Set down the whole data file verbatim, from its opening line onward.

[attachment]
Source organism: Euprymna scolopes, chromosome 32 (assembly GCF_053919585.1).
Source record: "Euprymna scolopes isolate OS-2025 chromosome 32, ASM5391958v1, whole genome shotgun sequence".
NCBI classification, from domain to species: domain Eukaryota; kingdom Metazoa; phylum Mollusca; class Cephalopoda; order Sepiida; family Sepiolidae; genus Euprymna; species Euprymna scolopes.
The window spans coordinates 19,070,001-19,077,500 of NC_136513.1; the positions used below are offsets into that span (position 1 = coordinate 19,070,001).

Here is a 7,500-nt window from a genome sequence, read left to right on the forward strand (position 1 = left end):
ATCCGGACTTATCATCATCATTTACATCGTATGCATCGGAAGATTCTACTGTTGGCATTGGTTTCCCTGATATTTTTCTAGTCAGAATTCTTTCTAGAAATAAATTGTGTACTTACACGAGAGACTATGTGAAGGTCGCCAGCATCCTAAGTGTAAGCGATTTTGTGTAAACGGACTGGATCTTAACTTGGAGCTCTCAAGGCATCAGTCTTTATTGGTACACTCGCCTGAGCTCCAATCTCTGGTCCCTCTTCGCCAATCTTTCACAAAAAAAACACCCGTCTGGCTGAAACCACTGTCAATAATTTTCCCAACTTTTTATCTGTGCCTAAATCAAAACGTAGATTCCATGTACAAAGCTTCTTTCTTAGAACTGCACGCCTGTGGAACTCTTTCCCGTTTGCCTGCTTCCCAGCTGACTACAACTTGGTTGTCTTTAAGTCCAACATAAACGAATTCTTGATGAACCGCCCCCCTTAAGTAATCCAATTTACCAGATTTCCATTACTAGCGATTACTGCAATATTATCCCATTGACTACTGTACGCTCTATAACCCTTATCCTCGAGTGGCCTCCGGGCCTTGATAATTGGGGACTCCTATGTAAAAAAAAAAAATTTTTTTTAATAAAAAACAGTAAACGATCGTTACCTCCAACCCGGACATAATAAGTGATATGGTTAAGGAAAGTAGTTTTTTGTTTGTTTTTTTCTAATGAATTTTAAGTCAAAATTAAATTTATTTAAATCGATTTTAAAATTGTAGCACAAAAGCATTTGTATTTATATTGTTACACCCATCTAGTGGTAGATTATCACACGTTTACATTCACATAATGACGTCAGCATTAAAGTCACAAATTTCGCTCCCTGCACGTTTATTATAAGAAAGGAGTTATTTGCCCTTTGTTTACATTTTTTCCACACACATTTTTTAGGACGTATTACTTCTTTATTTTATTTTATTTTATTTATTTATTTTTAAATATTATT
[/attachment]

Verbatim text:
Source organism: Euprymna scolopes, chromosome 32 (assembly GCF_053919585.1).
Source record: "Euprymna scolopes isolate OS-2025 chromosome 32, ASM5391958v1, whole genome shotgun sequence".
NCBI classification, from domain to species: domain Eukaryota; kingdom Metazoa; phylum Mollusca; class Cephalopoda; order Sepiida; family Sepiolidae; genus Euprymna; species Euprymna scolopes.
The window spans coordinates 19,070,001-19,077,500 of NC_136513.1; the positions used below are offsets into that span (position 1 = coordinate 19,070,001).

Here is a 7,500-nt window from a genome sequence, read left to right on the forward strand (position 1 = left end):
ATCCGGACTTATCATCATCATTTACATCGTATGCATCGGAAGATTCTACTGTTGGCATTGGTTTCCCTGATATTTTTCTAGTCAGAATTCTTTCTAGAAATAAATTGTGTACTTACACGAGAGACTATGTGAAGGTCGCCAGCATCCTAAGTGTAAGCGATTTTGTGTAAACGGACTGGATCTTAACTTGGAGCTCTCAAGGCATCAGTCTTTATTGGTACACTCGCCTGAGCTCCAATCTCTGGTCCCTCTTCGCCAATCTTTCACAAAAAAAACACCCGTCTGGCTGAAACCACTGTCAATAATTTTCCCAACTTTTTATCTGTGCCTAAATCAAAACGTAGATTCCATGTACAAAGCTTCTTTCTTAGAACTGCACGCCTGTGGAACTCTTTCCCGTTTGCCTGCTTCCCAGCTGACTACAACTTGGTTGTCTTTAAGTCCAACATAAACGAATTCTTGATGAACCGCCCCCCTTAAGTAATCCAATTTACCAGATTTCCATTACTAGCGATTACTGCAATATTATCCCATTGACTACTGTACGCTCTATAACCCTTATCCTCGAGTGGCCTCCGGGCCTTGATAATTGGGGACTCCTATGTAAAAAAAAAAAATTTTTTTTAATAAAAAACAGTAAACGATCGTTACCTCCAACCCGGACATAATAAGTGATATGGTTAAGGAAAGTAGTTTTTTGTTTGTTTTTTTCTAATGAATTTTAAGTCAAAATTAAATTTATTTAAATCGATTTTAAAATTGTAGCACAAAAGCATTTGTATTTATATTGTTACACCCATCTAGTGGTAGATTATCACACGTTTACATTCACATAATGACGTCAGCATTAAAGTCACAAATTTCGCTCCCTGCACGTTTATTATAAGAAAGGAGTTATTTGCCCTTTGTTTACATTTTTTCCACACACATTTTTTAGGACGTATTACTTCTTTATTTTATTTTATTTTATTTATTTATTTTTAAATATTATT